BOISE, Idaho (AP) — A detective Monday described in excruciating details how investigators unearthed the remains of two children who had been missing for months while searching the rural Idaho property of a man charged with concealing evidence.
The testimony came during a preliminary hearing where a judge will decide whether there is enough evidence to hold Chad Daybell for trial. He and the children’s mother face charges related to the hiding of the remains of 17-year-old Tylee Ryan and 7-year-old Joshua “JJ” Vallow, although authorities have yet to say how the two died, or whether homicide charges will be filed in the case that has attracted worldwide headlines.
Daybell late last year married Lori Vallow Daybell, who’s charged with conspiring to help him keep the bodies of her children hidden. Both have pleaded not guilty in the case that has ties to doomsday beliefs and the mysterious deaths of others close to the couple.
Rexburg Police Detective Ray Hermosillo said “JJ” Vallow’s body was found beneath fresh sod, under which were three large white flat rocks in a row and then a piece of wood paneling. He said the body was buried in a black plastic bag covered in duct tape.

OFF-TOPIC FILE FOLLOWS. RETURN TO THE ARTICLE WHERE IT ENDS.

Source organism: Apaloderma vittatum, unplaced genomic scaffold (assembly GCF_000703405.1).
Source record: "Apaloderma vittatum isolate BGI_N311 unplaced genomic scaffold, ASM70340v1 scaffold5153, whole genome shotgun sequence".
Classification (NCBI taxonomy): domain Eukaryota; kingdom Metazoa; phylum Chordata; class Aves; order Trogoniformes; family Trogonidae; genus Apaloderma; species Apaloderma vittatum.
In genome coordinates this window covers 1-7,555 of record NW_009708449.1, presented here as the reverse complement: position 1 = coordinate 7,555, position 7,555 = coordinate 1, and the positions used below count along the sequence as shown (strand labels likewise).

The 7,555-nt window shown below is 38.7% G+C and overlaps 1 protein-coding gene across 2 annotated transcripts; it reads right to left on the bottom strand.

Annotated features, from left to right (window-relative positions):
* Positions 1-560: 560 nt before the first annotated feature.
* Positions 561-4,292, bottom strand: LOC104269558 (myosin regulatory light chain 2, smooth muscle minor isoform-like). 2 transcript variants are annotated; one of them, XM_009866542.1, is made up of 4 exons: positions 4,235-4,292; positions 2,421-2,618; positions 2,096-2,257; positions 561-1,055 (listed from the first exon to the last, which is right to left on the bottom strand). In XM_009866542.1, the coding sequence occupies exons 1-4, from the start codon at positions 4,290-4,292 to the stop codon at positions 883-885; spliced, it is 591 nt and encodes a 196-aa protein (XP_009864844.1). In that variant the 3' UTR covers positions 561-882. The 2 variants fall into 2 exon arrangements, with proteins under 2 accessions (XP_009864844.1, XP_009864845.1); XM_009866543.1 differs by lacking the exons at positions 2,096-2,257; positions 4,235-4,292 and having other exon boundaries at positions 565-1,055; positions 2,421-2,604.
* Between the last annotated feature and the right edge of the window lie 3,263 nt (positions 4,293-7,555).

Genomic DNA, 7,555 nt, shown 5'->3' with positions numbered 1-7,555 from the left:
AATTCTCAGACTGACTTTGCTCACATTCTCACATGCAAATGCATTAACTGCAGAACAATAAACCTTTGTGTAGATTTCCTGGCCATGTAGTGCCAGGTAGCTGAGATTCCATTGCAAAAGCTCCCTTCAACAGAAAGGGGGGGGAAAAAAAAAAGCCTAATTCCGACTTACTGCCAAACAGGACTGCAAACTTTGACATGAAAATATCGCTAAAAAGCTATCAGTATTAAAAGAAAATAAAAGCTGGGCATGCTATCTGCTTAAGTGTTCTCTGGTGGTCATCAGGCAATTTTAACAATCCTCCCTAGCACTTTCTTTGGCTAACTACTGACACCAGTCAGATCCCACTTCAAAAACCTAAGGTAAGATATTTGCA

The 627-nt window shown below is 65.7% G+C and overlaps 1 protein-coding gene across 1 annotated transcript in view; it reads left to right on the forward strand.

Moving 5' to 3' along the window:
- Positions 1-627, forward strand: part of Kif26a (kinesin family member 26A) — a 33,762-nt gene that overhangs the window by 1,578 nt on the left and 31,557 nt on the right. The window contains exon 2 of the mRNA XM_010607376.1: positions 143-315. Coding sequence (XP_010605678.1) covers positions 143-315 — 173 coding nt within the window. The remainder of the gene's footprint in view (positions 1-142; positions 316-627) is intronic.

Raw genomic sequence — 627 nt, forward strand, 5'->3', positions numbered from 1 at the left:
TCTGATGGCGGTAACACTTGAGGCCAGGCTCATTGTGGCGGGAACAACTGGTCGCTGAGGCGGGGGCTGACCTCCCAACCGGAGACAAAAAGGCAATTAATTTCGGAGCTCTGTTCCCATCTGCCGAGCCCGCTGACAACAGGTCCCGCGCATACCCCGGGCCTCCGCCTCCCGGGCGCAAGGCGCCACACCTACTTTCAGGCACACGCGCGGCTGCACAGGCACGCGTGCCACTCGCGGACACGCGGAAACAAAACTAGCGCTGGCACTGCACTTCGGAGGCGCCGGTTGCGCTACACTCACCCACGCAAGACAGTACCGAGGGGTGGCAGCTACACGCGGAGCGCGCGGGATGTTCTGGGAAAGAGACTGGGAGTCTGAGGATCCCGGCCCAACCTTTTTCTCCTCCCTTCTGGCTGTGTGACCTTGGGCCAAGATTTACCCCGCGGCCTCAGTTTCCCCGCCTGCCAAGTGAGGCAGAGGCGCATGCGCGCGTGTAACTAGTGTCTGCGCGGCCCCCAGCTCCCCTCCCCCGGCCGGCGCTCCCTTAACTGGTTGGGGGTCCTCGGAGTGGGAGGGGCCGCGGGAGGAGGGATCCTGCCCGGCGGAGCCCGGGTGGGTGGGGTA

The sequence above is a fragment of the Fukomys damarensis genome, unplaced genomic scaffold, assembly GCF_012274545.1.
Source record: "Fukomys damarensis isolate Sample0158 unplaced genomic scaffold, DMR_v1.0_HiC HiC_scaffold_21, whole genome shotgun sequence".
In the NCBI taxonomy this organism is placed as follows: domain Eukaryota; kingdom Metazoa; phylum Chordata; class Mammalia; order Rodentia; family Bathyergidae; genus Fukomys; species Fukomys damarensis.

He said when the body was taken to the medical examiner’s office, investigators found a white plastic garbage bag over the boy’s head covered with layers of tightly wound duct tape. Hermosillo said the boy’s wrists and ankles were also bound with duct tape, and that more duct tape bound together his forearms over his chest. The boy was dressed in red pajamas and was wearing black socks.
The case has drawn so much attention that Madison County Prosecutor Rob Wood recently hired a public relations firm to handle the influx of media requests. Authorities have not given details on exactly what they believe happened to the children.
Chad Daybell’s defense attorney, John Prior, also will get a chance to argue his side during the hearing, that is expected to continue Tuesday. Neither the couple nor their lawyers have spoken publicly about the case.
In most preliminary hearings, defense attorneys try to show the judge that prosecutors’ evidence is not strong enough to justify sending the case to trial.